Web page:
In retrospect, the flexible pipe was not the best material for the helper rod. When we tugged the knots tight, the pipe would flex forward, so although we did our best to maintain approximately the same tension for each of these heddle loops, some of the loops ended up shorter or longer than others (particularly they got shorter the more we kept going). It shouldn’t have too great an impact on the actual weaving process, but it might mean the two sheds are not as clean and evenly parallel as they could be.

Conclusion

Although we were not able to begin the weaving process on the warp-weighted loom and will have to continue that at a later time, we were still able to gain valuable insights from the setup process. Many of the questions about our ability to create fabric and what it is like to work with the loom will have to be answered as we move into the actual weaving. However, the setup illuminated one major insight: it takes an incredible amount of time and patience to set up this type of loom. Based on our experience during this lab, we can assume that it would take a significant amount of time and forethought to create a homespun clothing item. 

In comparison, table weaving turned out to be a rather fast process, with many people in the class finishing their first tablet weave by the end of the week. As we progress with our loom in the coming days and begin weaving, we will hopefully have the opportunity to answer some of the research questions that remain unanswered and be able to better compare different types of weaving. 


Group Data Reports

In this lab, we were tasked with beginning the weaving process. Unfortunately, the sheer complication and time-consumption of setting up the warp-weighted loom hampered the process––we have not yet begun weaving, and the lab has been extended somewhat indefinitely into the following week. Even though as a class we didn’t technically complete our task, it has been very illuminating to experience the detailed process of preparing to weave a piece of fabric on a warp-weighted loom.

Moving within our predetermined lab groups (A, B, and C), we were assigned to take over specific loom set-up tasks in shifts, since the limitations of space meant only a few people could effectively work on the loom at one time. Most of the time, while a given group was working on the loom, the members of the other groups would continue the tablet-weaving process, which we had begun on Monday and continued on Wednesday.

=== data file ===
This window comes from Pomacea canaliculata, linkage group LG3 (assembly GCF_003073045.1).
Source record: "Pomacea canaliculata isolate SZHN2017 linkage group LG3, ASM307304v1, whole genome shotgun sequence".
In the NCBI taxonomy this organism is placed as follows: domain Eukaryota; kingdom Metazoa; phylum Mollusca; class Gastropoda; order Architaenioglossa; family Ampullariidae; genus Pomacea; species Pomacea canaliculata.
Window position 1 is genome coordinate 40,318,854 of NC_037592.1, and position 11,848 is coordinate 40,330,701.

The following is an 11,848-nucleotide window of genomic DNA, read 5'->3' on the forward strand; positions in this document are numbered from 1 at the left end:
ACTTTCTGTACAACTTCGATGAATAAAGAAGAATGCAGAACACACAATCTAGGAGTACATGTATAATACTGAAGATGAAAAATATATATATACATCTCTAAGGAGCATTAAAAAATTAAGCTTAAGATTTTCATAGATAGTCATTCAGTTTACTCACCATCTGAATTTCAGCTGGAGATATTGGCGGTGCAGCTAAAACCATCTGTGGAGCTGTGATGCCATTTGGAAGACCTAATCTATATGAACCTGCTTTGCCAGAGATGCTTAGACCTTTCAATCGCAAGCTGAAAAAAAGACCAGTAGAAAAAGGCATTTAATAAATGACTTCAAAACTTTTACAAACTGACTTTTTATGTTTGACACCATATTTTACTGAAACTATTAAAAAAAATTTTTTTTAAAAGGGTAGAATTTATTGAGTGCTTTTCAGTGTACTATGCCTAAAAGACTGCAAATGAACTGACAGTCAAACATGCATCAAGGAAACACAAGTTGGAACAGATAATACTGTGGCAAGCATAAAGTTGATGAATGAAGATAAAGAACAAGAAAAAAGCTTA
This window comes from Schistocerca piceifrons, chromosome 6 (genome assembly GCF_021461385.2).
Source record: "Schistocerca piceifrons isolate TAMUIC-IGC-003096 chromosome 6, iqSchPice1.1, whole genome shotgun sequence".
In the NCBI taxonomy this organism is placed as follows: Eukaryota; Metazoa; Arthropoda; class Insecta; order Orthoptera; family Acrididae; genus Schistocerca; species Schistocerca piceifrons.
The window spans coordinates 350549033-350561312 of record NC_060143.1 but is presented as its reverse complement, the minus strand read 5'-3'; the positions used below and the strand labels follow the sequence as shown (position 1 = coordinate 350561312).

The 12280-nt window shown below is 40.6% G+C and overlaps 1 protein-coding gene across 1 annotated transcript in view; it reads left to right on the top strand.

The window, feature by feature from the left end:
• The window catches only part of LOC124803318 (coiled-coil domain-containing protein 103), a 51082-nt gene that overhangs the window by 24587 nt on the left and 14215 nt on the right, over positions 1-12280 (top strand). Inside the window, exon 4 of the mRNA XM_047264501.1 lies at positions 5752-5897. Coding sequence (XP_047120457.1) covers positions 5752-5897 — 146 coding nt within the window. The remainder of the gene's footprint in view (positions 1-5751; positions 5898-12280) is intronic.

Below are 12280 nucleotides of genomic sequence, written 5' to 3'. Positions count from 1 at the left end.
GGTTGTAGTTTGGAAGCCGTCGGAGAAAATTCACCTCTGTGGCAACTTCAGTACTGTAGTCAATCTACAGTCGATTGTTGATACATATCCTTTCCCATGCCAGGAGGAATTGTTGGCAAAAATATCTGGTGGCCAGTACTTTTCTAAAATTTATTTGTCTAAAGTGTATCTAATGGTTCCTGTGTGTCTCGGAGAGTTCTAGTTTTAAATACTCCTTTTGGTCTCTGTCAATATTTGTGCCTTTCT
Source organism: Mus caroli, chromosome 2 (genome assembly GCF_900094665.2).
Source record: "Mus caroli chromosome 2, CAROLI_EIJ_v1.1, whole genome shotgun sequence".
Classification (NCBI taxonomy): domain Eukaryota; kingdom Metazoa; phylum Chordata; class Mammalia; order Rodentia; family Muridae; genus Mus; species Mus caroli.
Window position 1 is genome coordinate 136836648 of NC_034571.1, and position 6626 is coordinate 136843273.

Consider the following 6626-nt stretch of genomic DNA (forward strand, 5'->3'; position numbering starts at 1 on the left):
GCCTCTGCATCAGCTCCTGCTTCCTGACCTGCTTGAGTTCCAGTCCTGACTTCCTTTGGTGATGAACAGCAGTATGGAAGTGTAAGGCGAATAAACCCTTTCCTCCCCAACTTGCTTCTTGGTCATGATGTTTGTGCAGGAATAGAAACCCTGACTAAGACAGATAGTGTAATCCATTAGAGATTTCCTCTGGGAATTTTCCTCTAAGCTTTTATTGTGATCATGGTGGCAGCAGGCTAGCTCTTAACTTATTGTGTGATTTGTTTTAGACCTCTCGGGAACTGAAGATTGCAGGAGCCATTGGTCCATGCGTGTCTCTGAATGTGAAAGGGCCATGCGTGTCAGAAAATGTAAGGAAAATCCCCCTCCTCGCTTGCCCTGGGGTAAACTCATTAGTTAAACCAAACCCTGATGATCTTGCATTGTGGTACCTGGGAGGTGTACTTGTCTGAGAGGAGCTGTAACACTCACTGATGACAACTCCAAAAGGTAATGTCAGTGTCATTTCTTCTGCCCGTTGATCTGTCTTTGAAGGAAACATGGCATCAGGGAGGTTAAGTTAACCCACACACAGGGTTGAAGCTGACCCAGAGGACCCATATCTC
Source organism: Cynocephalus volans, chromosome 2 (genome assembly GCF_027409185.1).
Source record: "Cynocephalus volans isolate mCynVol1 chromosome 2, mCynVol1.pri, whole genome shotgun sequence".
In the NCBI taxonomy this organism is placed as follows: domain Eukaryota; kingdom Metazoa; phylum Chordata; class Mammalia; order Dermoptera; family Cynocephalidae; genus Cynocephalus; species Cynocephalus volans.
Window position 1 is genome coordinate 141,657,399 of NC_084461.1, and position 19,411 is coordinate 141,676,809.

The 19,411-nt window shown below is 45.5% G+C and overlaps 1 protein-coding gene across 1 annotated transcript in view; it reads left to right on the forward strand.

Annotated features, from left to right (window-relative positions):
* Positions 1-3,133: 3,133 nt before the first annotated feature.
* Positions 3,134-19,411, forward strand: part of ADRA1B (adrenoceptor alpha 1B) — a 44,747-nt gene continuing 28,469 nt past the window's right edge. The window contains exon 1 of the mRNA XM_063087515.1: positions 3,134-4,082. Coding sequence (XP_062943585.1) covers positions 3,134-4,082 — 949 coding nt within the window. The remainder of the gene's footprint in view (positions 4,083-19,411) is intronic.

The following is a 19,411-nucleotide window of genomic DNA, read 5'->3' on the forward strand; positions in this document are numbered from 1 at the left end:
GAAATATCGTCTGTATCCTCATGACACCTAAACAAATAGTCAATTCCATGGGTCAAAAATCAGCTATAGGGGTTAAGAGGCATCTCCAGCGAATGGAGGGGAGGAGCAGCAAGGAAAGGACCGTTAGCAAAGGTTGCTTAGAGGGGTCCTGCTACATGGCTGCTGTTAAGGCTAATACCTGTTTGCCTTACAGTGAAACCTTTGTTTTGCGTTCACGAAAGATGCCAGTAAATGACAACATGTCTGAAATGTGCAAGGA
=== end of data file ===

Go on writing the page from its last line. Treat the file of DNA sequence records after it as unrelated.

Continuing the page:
Some research goals and questions we considered:

  • To produce enough fabric to create a “peplos-type” gown for our reconstructed outfit
  • To understand the basic principles of weaving on the warp weighted loom
  • To compare warp-weighted loom weaving with other forms, including rigid frame and tablet weaving methods
  • How much time and forethought would you need to put in if you needed a length of homespun fabric?
  • How does technology transfer between weaving cloth and any other crafts?

Tablet Weaving

The first part of this lab was tablet weaving, which became an ongoing process throughout the week. We began by each taking our warp threads from among the three colors of wool we had: the blue, orange and yellow wool we had dyed during week five. We selected twenty-four threads of one color and sixteen threads of a second color. Then we each took a set of ten cards and numbered them from one to ten.

We threaded each card using one of two patterns. For the cards numbered one and ten, we used only threads of our primary color (the color with twenty-four threads). For the cards numbered two through eight, we threaded the holes labeled A and B with our primary color, and the holes labeled C and D with our secondary color. We then tied the end of our threads together, and secured them with a length of hemp cord.

Next, we fastened the closed end to a clamp to create tension, and slid the cards down the length of the threads to comb and detangle them. With about ten inches left at the bottom, we tied another knot and used another piece of cord to secure the threads in place.